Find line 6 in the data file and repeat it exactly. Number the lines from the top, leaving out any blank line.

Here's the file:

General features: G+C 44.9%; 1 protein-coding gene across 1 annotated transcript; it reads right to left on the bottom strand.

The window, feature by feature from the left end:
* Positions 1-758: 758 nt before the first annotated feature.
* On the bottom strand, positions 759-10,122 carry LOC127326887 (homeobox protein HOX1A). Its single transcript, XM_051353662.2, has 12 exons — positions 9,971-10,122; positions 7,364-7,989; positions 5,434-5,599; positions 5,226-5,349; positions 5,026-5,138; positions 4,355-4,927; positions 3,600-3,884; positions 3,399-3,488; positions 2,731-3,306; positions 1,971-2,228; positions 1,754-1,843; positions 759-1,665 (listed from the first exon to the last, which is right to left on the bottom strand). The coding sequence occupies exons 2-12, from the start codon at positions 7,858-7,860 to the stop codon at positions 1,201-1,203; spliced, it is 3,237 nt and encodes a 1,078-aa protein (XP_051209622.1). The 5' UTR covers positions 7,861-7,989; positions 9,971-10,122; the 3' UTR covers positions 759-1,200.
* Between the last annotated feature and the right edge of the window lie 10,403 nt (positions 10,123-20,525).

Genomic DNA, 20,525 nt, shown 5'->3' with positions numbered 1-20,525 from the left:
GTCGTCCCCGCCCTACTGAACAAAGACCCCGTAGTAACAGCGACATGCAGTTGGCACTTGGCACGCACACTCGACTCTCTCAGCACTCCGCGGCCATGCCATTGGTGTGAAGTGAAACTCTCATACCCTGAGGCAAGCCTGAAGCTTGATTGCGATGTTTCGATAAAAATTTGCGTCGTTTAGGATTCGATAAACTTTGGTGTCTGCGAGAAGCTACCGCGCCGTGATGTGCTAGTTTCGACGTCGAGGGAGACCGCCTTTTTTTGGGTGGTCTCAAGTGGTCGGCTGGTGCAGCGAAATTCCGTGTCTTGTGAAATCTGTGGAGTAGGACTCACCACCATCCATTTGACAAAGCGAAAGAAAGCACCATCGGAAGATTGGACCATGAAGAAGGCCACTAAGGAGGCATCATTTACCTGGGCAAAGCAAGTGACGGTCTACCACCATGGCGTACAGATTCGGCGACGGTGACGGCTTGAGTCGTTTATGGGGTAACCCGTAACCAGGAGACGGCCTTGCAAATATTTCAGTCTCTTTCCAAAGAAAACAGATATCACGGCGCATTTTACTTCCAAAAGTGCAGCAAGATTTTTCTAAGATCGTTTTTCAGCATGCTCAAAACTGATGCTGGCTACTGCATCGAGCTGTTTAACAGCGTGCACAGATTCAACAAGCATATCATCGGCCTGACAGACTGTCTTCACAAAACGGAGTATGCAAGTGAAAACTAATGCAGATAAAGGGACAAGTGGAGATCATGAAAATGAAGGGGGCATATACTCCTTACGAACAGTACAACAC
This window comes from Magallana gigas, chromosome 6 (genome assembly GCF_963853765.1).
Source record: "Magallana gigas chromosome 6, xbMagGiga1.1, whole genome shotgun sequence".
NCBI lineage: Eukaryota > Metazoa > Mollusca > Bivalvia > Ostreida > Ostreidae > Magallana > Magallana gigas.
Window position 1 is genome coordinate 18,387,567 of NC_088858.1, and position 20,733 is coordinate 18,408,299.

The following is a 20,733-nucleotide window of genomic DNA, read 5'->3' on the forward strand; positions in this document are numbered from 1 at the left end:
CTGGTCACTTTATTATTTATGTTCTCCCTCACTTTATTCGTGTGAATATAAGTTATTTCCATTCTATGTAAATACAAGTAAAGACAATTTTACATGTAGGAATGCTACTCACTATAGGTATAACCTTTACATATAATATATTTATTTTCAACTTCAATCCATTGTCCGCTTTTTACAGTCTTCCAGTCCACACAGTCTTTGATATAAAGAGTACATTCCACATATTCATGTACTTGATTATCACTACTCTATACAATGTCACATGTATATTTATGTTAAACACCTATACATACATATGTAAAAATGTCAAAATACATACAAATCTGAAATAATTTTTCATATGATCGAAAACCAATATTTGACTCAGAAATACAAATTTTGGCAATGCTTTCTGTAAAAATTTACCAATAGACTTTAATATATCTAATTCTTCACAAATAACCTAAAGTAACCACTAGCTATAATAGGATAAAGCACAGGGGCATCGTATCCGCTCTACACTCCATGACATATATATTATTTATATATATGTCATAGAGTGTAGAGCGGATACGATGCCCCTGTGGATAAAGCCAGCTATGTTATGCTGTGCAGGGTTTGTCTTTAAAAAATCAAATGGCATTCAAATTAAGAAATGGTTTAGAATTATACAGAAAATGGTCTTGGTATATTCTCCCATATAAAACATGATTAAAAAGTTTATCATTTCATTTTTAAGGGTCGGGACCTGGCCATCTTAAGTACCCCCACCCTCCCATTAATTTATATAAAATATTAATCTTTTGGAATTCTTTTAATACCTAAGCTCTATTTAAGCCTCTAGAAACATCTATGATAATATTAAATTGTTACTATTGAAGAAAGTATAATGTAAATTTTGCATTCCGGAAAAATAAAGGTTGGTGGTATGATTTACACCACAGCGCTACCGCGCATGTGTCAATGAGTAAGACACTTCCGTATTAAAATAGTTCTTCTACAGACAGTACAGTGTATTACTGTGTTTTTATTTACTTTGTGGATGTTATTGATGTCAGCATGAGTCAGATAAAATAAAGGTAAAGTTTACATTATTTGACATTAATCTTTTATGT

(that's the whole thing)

Genomic DNA, 20,525 nt, shown 5'->3' with positions numbered 1-20,525 from the left: